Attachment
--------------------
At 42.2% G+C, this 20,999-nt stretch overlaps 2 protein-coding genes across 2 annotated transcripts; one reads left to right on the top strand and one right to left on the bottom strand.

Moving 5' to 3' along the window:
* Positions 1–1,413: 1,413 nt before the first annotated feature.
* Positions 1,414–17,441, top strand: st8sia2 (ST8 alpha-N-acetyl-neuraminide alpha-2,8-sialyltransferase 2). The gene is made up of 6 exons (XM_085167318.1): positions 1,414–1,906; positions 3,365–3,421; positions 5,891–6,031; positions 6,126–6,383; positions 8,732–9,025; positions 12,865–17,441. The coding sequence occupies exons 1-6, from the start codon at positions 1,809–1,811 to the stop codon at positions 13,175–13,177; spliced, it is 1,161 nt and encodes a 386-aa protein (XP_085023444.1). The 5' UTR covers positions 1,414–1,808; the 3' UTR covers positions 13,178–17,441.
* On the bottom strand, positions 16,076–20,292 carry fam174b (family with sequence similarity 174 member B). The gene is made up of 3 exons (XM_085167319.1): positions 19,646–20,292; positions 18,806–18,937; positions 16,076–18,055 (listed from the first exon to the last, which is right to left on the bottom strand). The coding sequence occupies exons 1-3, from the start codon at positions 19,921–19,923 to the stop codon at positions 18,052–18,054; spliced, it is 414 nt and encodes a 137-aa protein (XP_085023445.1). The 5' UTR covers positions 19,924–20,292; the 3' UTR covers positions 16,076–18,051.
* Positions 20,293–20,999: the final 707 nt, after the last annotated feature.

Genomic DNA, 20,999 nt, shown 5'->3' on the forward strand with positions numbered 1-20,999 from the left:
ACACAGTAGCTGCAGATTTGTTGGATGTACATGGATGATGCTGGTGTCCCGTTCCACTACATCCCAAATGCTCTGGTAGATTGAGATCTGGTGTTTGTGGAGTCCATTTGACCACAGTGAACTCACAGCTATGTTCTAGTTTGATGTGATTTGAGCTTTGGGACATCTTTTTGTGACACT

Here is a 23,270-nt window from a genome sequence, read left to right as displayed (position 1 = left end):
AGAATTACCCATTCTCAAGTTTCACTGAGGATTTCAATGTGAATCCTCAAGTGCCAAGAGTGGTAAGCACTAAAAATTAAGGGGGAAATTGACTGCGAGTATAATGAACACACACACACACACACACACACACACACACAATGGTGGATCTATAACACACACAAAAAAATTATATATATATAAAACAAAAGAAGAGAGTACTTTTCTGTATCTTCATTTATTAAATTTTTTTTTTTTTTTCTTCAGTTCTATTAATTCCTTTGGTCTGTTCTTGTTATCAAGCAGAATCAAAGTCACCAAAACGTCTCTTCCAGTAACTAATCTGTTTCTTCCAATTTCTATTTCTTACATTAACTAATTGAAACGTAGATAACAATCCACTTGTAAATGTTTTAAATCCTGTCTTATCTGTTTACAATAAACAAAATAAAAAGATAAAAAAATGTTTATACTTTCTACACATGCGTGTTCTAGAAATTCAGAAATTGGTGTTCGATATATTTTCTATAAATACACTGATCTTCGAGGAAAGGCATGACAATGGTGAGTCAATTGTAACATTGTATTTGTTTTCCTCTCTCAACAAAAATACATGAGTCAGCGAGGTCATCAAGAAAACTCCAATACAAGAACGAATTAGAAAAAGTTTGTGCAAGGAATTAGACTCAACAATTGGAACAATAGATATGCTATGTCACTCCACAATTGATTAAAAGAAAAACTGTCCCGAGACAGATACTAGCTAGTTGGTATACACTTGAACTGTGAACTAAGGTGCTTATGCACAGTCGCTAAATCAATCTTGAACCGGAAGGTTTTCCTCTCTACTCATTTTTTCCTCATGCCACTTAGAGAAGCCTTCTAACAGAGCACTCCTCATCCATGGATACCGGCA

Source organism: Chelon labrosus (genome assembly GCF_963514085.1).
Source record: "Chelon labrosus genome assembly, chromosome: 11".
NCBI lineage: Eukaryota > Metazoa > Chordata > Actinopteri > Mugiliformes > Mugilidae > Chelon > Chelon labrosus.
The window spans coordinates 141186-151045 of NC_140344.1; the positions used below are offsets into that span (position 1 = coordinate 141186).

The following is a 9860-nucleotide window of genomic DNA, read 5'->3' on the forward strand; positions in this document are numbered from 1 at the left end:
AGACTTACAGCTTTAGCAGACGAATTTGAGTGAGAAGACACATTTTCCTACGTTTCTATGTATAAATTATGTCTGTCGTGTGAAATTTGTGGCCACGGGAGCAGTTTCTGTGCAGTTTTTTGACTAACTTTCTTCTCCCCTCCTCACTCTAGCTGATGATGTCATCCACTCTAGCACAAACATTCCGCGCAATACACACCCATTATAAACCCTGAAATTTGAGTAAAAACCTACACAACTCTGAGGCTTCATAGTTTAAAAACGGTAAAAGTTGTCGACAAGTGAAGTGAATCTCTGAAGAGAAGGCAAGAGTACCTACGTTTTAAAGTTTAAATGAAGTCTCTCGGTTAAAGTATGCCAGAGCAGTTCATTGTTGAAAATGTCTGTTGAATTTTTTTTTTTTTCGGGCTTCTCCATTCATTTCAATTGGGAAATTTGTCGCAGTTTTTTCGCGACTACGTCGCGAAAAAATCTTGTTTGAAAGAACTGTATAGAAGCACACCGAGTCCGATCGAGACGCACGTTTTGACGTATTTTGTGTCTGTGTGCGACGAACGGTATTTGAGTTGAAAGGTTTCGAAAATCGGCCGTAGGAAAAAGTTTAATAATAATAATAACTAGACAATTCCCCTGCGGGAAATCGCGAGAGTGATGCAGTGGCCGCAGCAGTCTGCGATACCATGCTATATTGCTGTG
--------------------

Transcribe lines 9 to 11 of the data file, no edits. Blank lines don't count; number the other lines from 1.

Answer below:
Here is a 23,270-nt window from a genome sequence, read left to right as displayed (position 1 = left end):
AGAATTACCCATTCTCAAGTTTCACTGAGGATTTCAATGTGAATCCTCAAGTGCCAAGAGTGGTAAGCACTAAAAATTAAGGGGGAAATTGACTGCGAGTATAATGAACACACACACACACACACACACACACACACACAATGGTGGATCTATAACACACACAAAAAAATTATATATATATAAAACAAAAGAAGAGAGTACTTTTCTGTATCTTCATTTATTAAATTTTTTTTTTTTTTTCTTCAGTTCTATTAATTCCTTTGGTCTGTTCTTGTTATCAAGCAGAATCAAAGTCACCAAAACGTCTCTTCCAGTAACTAATCTGTTTCTTCCAATTTCTATTTCTTACATTAACTAATTGAAACGTAGATAACAATCCACTTGTAAATGTTTTAAATCCTGTCTTATCTGTTTACAATAAACAAAATAAAAAGATAAAAAAATGTTTATACTTTCTACACATGCGTGTTCTAGAAATTCAGAAATTGGTGTTCGATATATTTTCTATAAATACACTGATCTTCGAGGAAAGGCATGACAATGGTGAGTCAATTGTAACATTGTATTTGTTTTCCTCTCTCAACAAAAATACATGAGTCAGCGAGGTCATCAAGAAAACTCCAATACAAGAACGAATTAGAAAAAGTTTGTGCAAGGAATTAGACTCAACAATTGGAACAATAGATATGCTATGTCACTCCACAATTGATTAAAAGAAAAACTGTCCCGAGACAGATACTAGCTAGTTGGTATACACTTGAACTGTGAACTAAGGTGCTTATGCACAGTCGCTAAATCAATCTTGAACCGGAAGGTTTTCCTCTCTACTCATTTTTTCCTCATGCCACTTAGAGAAGCCTTCTAACAGAGCACTCCTCATCCATGGATACCGGCA

Source organism: Chelon labrosus (genome assembly GCF_963514085.1).